Dr. Yanira Cruz
Congressional lawmakers plan to use their multi-trillion-dollar reconciliation bill to make the biggest change to Medicare in generations. Specifically, they want the government to “negotiate” drug prices directly with pharmaceutical companies, a move they claim will save hundreds of billions of dollars and make patients better off.
They’re only half right. A closer look at the bill reveals that these wouldn’t be “negotiations” in any meaningful sense of the word. Lawmakers intend to simply dictate the prices they’re willing to pay for medicines.
That would save money, of course — but only at the expense of patients’ health. Many other countries already employ this same approach. Their government officials achieve savings by rationing access to lifesaving medicines.
Seniors, especially older Hispanics, would be hardest hit by this rationing, since they disproportionately rely on Medicare prescription drug plans to stay healthy.
We don’t have to imagine what this limited access would look like: We already see it abroad. Almost 90 percent of the new drugs developed between 2011 and 2017 are available in the United States. But in Britain and France, where government officials determine which drugs should and shouldn’t be covered, only 67 percent and 48 percent are available, respectively. Where would you choose to be a patient?
Government price-setting would discourage drug companies from investing in new medicines, since firms would have no idea what price Medicare will pay for the drug — or if the medicine will even be covered at all. The Congressional Budget Office has estimated that lawmakers’ current plan would prevent the creation of 60 new drugs over the next 30 years.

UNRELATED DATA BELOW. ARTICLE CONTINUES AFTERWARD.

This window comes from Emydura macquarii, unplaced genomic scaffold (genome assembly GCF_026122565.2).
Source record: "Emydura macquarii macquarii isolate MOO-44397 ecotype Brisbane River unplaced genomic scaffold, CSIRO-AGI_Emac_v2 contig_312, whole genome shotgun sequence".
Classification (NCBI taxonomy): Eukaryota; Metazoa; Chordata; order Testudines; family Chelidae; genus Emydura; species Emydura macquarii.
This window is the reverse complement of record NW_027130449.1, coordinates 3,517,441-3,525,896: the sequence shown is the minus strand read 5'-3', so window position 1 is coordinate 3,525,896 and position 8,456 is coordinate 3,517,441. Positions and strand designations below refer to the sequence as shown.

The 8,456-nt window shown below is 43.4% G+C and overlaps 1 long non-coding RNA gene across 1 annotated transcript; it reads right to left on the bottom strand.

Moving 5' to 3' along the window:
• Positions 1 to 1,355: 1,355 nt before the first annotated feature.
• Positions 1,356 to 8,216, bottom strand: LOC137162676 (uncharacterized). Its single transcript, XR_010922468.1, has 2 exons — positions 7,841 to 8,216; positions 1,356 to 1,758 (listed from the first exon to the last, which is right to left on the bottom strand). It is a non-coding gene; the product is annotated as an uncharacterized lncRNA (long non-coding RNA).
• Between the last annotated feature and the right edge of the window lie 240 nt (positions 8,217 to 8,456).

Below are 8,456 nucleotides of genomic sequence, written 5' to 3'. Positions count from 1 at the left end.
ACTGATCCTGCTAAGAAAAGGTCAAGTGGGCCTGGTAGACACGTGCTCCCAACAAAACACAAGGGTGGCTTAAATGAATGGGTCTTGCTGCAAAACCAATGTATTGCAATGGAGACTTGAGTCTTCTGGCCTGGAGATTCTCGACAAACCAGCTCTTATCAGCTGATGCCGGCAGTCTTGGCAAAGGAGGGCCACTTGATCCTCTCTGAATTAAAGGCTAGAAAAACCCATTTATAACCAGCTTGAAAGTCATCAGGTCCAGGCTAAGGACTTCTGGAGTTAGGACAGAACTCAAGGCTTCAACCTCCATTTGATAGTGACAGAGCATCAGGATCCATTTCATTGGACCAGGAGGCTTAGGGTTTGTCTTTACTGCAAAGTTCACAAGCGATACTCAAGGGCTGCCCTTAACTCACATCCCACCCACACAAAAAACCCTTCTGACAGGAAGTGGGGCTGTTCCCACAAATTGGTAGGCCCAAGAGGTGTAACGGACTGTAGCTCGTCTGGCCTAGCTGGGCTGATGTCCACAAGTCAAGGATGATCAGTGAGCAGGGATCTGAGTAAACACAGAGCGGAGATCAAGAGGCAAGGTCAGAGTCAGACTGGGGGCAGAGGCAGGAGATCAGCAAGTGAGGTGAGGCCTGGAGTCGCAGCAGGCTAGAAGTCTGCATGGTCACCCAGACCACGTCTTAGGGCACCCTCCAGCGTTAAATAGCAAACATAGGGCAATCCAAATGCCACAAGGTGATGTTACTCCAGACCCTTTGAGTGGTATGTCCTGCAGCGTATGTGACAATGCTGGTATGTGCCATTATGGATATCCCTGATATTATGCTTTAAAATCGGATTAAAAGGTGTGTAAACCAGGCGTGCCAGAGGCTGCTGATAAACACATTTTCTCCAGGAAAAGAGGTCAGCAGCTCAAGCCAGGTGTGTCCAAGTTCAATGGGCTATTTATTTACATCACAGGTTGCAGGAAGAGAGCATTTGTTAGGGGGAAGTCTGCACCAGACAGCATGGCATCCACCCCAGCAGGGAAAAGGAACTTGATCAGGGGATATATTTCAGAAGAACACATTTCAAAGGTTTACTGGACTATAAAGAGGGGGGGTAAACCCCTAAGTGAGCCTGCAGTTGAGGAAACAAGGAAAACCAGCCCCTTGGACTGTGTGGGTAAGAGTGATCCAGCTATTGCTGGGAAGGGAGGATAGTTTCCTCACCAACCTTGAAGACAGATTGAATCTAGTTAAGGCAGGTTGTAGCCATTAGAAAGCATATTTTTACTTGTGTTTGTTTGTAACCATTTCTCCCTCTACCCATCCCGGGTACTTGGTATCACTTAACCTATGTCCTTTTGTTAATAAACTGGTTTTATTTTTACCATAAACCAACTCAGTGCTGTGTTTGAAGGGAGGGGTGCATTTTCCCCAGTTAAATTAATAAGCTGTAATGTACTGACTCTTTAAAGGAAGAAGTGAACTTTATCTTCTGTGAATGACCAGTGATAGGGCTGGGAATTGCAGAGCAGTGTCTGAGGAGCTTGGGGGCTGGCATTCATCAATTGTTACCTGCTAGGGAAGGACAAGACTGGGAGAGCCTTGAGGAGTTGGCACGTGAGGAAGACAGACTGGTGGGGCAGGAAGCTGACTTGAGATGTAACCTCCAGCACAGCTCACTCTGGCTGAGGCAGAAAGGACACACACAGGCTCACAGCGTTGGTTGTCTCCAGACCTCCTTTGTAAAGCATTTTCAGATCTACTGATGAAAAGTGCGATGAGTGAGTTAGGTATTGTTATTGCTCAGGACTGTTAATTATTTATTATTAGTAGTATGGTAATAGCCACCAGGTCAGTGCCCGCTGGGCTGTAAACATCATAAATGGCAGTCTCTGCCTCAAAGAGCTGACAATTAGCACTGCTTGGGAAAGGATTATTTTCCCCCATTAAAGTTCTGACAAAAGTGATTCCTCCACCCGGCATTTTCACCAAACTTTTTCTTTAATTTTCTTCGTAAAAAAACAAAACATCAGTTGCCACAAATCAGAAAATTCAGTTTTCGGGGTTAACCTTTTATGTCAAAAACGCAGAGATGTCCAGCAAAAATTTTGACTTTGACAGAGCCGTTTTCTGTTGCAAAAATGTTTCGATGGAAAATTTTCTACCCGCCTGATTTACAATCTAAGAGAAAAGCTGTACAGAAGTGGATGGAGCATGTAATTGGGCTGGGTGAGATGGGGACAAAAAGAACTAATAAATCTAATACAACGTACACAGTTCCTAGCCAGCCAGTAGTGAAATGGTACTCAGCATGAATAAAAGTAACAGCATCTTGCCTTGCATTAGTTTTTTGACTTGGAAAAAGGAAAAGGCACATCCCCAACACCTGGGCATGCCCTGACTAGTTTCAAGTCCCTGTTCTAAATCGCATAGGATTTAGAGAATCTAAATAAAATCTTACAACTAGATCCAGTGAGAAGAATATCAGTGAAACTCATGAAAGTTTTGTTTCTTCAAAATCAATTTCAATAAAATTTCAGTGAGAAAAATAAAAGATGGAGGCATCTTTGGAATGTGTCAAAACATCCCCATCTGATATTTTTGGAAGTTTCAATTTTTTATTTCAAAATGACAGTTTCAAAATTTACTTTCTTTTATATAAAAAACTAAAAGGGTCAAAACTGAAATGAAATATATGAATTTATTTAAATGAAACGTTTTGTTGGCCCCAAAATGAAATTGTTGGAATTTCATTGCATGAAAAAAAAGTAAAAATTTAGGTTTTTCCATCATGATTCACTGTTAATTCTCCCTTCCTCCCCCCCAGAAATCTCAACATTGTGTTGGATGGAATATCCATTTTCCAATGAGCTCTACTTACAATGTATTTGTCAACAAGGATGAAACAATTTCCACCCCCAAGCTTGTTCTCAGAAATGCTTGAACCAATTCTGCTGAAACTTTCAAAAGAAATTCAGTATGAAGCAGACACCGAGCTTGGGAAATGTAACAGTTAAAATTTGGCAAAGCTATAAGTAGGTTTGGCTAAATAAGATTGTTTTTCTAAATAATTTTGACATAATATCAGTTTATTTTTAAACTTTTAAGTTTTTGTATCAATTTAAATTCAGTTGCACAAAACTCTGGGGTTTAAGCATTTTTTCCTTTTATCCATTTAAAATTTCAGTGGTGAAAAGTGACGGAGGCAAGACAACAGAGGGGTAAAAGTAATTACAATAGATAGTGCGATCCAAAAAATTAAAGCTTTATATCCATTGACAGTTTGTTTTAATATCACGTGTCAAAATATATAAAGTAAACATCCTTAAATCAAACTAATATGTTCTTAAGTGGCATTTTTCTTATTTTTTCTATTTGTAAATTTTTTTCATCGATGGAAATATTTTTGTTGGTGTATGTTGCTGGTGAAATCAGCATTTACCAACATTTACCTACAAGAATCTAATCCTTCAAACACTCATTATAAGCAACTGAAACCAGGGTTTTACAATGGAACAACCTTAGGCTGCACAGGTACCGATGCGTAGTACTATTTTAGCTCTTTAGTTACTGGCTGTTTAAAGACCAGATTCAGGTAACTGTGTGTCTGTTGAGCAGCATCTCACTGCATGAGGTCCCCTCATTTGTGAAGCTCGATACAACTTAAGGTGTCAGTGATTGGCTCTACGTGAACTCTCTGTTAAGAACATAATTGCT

Other projections are even more dire. Tomas Philipson, an economist at the University of Chicago, warns the plan could stifle the development of up to 342 medicines that’d otherwise have reached patients over the coming two decades.
Imagine the heartache that would come from hearing about a promising new experimental treatment for Alzheimer’s, Parkinson’s, or cancer, only to learn that the federal government has placed it beyond reach. Are we really willing to treat the health of our seniors — our abuelos — in this manner?
Although the past 18 months have been excruciating for all Americans, the pandemic has hit Hispanics particularly hard. They are more likely to be hospitalized — and more likely to die — from Covid-19.
They’re also at greater risk of chronic diseases. More than half of Hispanic Americans will eventually develop diabetes, compared to just 40 percent for the overall population, according to the CDC. Hispanics are also 23 percent more likely to suffer from obesity than whites. And they already have less access to physicians and mental health professionals.
The pandemic has taught us that our health systems are fragile, and disruptions can take an enormous toll. Making these massive changes to Medicare would end very badly for our seniors — even costing many of them their lives.
— Dr. Yanira Cruz is the president and CEO of the National Hispanic Council on Aging (NHCOA).